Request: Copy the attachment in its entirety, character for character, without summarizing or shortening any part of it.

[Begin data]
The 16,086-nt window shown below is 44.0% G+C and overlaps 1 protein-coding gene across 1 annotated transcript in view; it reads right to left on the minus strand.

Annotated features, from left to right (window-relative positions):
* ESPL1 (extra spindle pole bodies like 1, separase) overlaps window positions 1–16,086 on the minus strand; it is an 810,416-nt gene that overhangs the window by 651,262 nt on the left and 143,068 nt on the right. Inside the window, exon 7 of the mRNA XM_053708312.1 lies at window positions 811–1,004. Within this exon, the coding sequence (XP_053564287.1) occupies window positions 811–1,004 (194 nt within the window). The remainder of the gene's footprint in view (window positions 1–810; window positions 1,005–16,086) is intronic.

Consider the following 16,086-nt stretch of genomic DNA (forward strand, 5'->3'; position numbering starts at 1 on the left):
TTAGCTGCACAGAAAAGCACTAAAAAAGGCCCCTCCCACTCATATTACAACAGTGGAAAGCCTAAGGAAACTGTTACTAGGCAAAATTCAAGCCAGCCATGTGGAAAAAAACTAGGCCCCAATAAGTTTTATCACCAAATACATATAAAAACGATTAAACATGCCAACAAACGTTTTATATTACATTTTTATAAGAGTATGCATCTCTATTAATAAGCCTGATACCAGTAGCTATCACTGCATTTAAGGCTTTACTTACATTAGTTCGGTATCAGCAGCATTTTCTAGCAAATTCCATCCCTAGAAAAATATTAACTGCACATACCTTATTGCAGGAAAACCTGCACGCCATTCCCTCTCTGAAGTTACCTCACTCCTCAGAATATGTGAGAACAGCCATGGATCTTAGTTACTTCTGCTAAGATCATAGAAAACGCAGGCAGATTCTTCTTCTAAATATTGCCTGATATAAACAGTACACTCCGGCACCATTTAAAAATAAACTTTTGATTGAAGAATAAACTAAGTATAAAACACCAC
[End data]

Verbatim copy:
The 16,086-nt window shown below is 44.0% G+C and overlaps 1 protein-coding gene across 1 annotated transcript in view; it reads right to left on the minus strand.

Annotated features, from left to right (window-relative positions):
* ESPL1 (extra spindle pole bodies like 1, separase) overlaps window positions 1–16,086 on the minus strand; it is an 810,416-nt gene that overhangs the window by 651,262 nt on the left and 143,068 nt on the right. Inside the window, exon 7 of the mRNA XM_053708312.1 lies at window positions 811–1,004. Within this exon, the coding sequence (XP_053564287.1) occupies window positions 811–1,004 (194 nt within the window). The remainder of the gene's footprint in view (window positions 1–810; window positions 1,005–16,086) is intronic.

Consider the following 16,086-nt stretch of genomic DNA (forward strand, 5'->3'; position numbering starts at 1 on the left):
TTAGCTGCACAGAAAAGCACTAAAAAAGGCCCCTCCCACTCATATTACAACAGTGGAAAGCCTAAGGAAACTGTTACTAGGCAAAATTCAAGCCAGCCATGTGGAAAAAAACTAGGCCCCAATAAGTTTTATCACCAAATACATATAAAAACGATTAAACATGCCAACAAACGTTTTATATTACATTTTTATAAGAGTATGCATCTCTATTAATAAGCCTGATACCAGTAGCTATCACTGCATTTAAGGCTTTACTTACATTAGTTCGGTATCAGCAGCATTTTCTAGCAAATTCCATCCCTAGAAAAATATTAACTGCACATACCTTATTGCAGGAAAACCTGCACGCCATTCCCTCTCTGAAGTTACCTCACTCCTCAGAATATGTGAGAACAGCCATGGATCTTAGTTACTTCTGCTAAGATCATAGAAAACGCAGGCAGATTCTTCTTCTAAATATTGCCTGATATAAACAGTACACTCCGGCACCATTTAAAAATAAACTTTTGATTGAAGAATAAACTAAGTATAAAACACCAC